At its NAB 2018 press conference this morning, Blackmagic announced an update to the wildly popular Pocket Cinema Camera. The new Blackmagic Pocket Cinema Camera 4K captures up to 4K/60p video, as well as windowed HD video at 120p.
It offers 13 stops of dynamic range and uses a full size Micro Four Thirds sensor and lens mount. The body is a new carbon fiber and polycarbon blend for a lightweight design. The new camera features a rethought ergonomics design and a large 5″ touchscreen display. There are dedicated buttons on top of the camera grip for quick access to ISO, shutter speed and white balance. Additionally, the 4K Pocket Cinema Camera offers the ability to capture still images – using a separate, dedicated button apart from the standard video record button on the camera’s grip.
The camera also offers a mini-XLR port with phantom power for working with shotgun and other condenser mics on set. The onboard mics are also much improved – and there’s a second mic input for using the smaller mini-plug mics.
The new Pocket Cinema Camera 4K also features a full size HDMI out port for attaching external monitors or recorders. Internally, the camera records to either SD cards (with support for UHS-II type cards) and CFast cards. You’ll also be able to use the USB port on the camera for capturing footage to an external hard drive, which will use either HFS+ or exFat formatting. The camera uses the popular LP-E6 form battery, which we’ve seen in Canon DSLRs for many years now.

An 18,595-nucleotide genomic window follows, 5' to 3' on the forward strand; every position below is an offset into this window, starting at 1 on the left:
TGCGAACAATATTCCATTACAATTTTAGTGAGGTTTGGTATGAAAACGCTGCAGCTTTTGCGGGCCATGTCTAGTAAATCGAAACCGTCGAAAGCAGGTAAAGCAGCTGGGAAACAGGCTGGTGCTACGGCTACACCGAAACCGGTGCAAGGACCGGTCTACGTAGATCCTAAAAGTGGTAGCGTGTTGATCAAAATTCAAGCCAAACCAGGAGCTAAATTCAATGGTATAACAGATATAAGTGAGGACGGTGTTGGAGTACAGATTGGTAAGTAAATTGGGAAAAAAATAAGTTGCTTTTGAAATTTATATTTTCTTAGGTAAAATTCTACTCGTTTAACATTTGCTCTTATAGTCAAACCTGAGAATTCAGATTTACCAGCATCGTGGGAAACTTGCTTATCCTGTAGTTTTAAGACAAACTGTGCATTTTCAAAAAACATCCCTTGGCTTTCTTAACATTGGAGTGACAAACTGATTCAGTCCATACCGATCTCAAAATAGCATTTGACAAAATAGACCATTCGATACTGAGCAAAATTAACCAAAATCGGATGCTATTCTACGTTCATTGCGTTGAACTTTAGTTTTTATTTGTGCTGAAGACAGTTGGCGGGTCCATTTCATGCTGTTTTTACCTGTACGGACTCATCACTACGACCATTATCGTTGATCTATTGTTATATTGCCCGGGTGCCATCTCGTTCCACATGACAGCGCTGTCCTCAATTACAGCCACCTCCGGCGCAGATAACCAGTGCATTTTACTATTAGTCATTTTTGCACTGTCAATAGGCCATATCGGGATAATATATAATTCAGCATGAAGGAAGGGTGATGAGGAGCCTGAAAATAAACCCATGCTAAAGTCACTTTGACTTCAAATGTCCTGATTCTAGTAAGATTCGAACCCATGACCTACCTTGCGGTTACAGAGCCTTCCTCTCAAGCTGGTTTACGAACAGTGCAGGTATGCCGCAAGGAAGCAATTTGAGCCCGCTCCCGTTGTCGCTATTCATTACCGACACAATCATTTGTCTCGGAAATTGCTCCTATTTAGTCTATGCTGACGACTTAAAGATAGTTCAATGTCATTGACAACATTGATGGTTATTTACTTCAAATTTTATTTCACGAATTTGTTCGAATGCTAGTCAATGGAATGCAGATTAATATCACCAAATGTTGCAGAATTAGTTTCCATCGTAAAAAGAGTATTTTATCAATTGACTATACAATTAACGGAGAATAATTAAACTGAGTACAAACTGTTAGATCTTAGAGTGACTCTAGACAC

The new Pocket Cinema Camera 4K retails for $1295 and will include a full version of DaVinci Resolve Studio (a $300 software package). According to Blackmagic, the camera is expect to ship by Septemer 2018. You can pre-order it here at B&H Photo.
[Update: I confirmed with a Blackmagic rep at NAB that the still image capture is for DNG files only (no JPEG). The file is captured at the resolution the camera is currently set at for video capture. So, the max resolution for still images is equivalent to 4K or, roughly 8MP. Still images cannot be captured during video recording.]